I recently consulted with a broker who told me that his office had a tight culture of sharing and cooperation and that the entire firm worked as a cohesive team to serve their clients best as a group. He denied office infighting or gossip and said he prided himself in keeping the agents so “well fed” that there was no backbiting or jealousy amongst the agents. He hired me because production was down and he recently lost a handful of agents to a competing brokerage.

When I met with and interviewed a number of agents, I discovered this was not true at all. His perception was based on what he wanted the office to be like, not what it actually was like right now. The group of agents who recently left switched offices because of in-office fighting. The remaining agents were gossiping amongst themselves and fighting over new leads. The broker was well-intentioned but missed this completely. He had blinders on.

When faced with the reality of how the office culture had changed over the past year, his eyes were opened and he saw the office as it now was, not as it was in the prior few years. He then could tackle the culture issues and help the group change course to improve the situation.

A good leader also knows what is going on in his or her immediate market and the surrounding areas. We don’t operate in a vacuum. If you ignore market trends and your competitors, you can miss opportunities as they arise and not see threats until they are right on top of you.  That’s another reason to talk to and meet with friendly brokers in your area. Compare notes on trends and brainstorm solutions to problems you both may be seeing.

Don’t be afraid to call another broker and have an open discussion. If someone doesn’t want to share data or discuss current issues, keep dialing until you find a like-minded soul. I have more than one indie broker friend I can call to brainstorm with and bounce ideas off. Sometimes I call someone in my market area, and other times I will call someone outside the region to get a different perspective.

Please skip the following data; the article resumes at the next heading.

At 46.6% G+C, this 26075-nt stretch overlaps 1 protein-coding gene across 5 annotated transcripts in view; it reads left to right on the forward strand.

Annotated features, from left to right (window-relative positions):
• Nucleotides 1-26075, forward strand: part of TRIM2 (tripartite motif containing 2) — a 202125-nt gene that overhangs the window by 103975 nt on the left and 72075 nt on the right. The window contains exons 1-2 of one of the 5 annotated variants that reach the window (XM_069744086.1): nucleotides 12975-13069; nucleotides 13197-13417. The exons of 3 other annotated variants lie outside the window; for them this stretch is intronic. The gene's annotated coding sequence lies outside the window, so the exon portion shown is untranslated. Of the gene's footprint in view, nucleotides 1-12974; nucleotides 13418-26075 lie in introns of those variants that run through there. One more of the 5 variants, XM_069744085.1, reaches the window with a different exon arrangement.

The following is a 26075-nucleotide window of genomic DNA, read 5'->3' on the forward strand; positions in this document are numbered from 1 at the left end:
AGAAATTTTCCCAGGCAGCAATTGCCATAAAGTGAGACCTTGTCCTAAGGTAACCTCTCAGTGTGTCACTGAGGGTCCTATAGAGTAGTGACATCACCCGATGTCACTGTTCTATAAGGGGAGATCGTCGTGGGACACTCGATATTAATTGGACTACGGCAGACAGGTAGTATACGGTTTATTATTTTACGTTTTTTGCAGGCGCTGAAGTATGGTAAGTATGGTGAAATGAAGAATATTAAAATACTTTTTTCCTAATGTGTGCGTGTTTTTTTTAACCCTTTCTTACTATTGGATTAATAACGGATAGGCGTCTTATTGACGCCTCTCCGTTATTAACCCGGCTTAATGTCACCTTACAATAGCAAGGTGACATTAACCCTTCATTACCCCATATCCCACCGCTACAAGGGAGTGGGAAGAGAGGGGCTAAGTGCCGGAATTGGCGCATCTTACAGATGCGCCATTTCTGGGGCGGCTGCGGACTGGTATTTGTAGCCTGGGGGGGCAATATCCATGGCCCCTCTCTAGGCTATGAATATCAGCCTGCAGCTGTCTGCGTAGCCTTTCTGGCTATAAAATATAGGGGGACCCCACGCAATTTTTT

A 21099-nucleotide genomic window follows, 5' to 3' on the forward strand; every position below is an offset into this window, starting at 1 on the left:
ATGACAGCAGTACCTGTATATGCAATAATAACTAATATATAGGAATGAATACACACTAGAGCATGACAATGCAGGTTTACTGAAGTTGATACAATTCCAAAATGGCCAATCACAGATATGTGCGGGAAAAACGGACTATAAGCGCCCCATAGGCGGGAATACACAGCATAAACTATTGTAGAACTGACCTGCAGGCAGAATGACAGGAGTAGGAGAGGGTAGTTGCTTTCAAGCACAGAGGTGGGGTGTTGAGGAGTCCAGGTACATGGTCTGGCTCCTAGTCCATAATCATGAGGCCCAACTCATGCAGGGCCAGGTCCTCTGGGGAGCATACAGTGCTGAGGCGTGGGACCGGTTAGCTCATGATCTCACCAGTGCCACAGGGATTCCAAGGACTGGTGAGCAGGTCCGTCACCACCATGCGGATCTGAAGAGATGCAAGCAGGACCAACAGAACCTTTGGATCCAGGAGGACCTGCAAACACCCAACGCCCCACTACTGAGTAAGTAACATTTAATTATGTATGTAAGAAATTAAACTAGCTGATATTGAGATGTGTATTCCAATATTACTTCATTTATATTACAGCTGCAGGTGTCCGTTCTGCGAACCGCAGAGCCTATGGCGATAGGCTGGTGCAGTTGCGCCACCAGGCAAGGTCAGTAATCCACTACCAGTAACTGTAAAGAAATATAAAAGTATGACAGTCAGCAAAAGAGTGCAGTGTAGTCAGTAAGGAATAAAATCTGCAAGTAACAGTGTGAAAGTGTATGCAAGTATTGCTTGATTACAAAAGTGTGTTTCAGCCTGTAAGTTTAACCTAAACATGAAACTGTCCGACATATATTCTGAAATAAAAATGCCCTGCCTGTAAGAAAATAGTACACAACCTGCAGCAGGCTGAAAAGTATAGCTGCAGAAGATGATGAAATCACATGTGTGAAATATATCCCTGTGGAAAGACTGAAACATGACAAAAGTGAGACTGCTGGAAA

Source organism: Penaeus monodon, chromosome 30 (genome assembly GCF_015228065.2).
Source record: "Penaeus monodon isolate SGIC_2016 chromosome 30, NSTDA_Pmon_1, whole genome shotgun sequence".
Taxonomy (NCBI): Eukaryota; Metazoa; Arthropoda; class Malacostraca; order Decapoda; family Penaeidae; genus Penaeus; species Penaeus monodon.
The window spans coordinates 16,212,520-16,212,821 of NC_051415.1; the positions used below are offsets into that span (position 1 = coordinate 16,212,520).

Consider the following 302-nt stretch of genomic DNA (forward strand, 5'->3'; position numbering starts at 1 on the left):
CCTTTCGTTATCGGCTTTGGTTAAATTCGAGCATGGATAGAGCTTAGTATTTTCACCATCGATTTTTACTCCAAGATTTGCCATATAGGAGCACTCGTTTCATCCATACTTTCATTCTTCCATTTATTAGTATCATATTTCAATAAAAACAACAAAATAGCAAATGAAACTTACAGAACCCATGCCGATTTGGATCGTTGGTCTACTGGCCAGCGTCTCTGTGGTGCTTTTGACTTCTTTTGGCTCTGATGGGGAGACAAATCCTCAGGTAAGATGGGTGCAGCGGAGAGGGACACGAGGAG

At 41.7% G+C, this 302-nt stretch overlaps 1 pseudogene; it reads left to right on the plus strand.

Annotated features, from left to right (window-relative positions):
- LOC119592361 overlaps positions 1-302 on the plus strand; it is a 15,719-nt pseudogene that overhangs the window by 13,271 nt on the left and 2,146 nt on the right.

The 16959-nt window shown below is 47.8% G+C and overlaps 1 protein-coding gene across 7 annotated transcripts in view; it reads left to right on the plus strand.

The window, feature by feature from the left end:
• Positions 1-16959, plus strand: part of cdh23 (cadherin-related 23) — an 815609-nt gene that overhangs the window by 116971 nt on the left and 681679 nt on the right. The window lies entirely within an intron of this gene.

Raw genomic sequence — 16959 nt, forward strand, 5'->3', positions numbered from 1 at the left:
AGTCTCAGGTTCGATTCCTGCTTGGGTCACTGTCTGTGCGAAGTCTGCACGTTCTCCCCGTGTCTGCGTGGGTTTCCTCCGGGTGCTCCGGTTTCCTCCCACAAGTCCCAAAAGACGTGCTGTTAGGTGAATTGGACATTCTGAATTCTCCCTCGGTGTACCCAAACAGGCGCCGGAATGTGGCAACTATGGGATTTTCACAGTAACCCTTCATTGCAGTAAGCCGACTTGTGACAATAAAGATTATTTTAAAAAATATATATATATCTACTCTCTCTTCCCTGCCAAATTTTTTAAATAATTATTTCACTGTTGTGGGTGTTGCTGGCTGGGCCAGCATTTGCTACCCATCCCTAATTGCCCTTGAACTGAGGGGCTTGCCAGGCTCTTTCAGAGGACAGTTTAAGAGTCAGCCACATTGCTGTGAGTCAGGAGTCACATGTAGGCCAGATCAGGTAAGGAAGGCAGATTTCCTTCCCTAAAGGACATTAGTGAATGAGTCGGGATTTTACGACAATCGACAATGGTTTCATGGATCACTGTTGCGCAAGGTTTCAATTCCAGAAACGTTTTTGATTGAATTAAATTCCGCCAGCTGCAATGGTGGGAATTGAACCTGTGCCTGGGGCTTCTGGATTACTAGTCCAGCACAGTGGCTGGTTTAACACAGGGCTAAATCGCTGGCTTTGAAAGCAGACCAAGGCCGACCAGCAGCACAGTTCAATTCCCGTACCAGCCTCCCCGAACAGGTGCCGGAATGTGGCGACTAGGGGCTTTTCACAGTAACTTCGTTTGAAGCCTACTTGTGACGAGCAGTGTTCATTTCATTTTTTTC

What’s one thing you wish every agent knew?

I wish more agents understood the role of the broker. The broker should be there to help and advise you, not serve as a figurehead in name only. I took a call the other day from a local agent who is on the co-broker side of one of our transactions. They called to ask me a contract question because their broker was really busy and hadn’t returned their calls.

I answered the question, but advised them to still speak to their broker about it. She said she hated to bother the broker because she knew he had hundreds of agents to worry about, not just her. That broker needs to have managers or associate brokers available to help with questions if they are not available to help their agents.

I don’t consider it a bother when my agents call me or email me with questions. That’s my role in the company: To help the agents succeed and “deal doctor” their transactions. If you cannot get your broker to reply to your questions to help you get to the next level — then perhaps you need to find another broker. Find someone who is there for you when you need them.

Christy Murdock is a freelance writer, coach and consultant and the owner of Writing Real Estate. Connect with Writing Real Estate on Instagram and subscribe to the weekly roundup, The Ketchup.